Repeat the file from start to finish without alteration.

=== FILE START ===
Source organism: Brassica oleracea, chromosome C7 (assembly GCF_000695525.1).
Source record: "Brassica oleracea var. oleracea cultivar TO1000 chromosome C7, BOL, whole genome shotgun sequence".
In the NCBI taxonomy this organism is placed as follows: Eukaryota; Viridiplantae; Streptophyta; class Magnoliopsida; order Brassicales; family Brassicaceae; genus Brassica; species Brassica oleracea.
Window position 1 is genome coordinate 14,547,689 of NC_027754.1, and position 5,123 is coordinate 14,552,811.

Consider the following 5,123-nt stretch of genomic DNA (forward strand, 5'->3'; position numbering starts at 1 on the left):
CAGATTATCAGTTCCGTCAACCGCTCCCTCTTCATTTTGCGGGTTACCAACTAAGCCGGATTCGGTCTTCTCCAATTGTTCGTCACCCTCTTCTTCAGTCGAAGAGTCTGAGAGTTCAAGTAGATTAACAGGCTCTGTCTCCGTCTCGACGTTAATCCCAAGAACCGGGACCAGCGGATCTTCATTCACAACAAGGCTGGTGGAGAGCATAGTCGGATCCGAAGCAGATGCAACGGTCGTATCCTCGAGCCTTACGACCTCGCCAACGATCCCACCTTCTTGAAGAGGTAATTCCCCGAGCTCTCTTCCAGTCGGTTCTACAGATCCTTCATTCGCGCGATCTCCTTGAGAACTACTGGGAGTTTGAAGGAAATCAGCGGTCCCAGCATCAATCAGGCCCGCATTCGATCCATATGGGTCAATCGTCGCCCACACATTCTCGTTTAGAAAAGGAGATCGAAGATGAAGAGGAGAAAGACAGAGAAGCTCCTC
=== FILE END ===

Source organism: Brassica oleracea, chromosome C7 (assembly GCF_000695525.1).
Source record: "Brassica oleracea var. oleracea cultivar TO1000 chromosome C7, BOL, whole genome shotgun sequence".
In the NCBI taxonomy this organism is placed as follows: Eukaryota; Viridiplantae; Streptophyta; class Magnoliopsida; order Brassicales; family Brassicaceae; genus Brassica; species Brassica oleracea.
Window position 1 is genome coordinate 14,547,689 of NC_027754.1, and position 5,123 is coordinate 14,552,811.

Consider the following 5,123-nt stretch of genomic DNA (forward strand, 5'->3'; position numbering starts at 1 on the left):
CAGATTATCAGTTCCGTCAACCGCTCCCTCTTCATTTTGCGGGTTACCAACTAAGCCGGATTCGGTCTTCTCCAATTGTTCGTCACCCTCTTCTTCAGTCGAAGAGTCTGAGAGTTCAAGTAGATTAACAGGCTCTGTCTCCGTCTCGACGTTAATCCCAAGAACCGGGACCAGCGGATCTTCATTCACAACAAGGCTGGTGGAGAGCATAGTCGGATCCGAAGCAGATGCAACGGTCGTATCCTCGAGCCTTACGACCTCGCCAACGATCCCACCTTCTTGAAGAGGTAATTCCCCGAGCTCTCTTCCAGTCGGTTCTACAGATCCTTCATTCGCGCGATCTCCTTGAGAACTACTGGGAGTTTGAAGGAAATCAGCGGTCCCAGCATCAATCAGGCCCGCATTCGATCCATATGGGTCAATCGTCGCCCACACATTCTCGTTTAGAAAAGGAGATCGAAGATGAAGAGGAGAAAGACAGAGAAGCTCCTC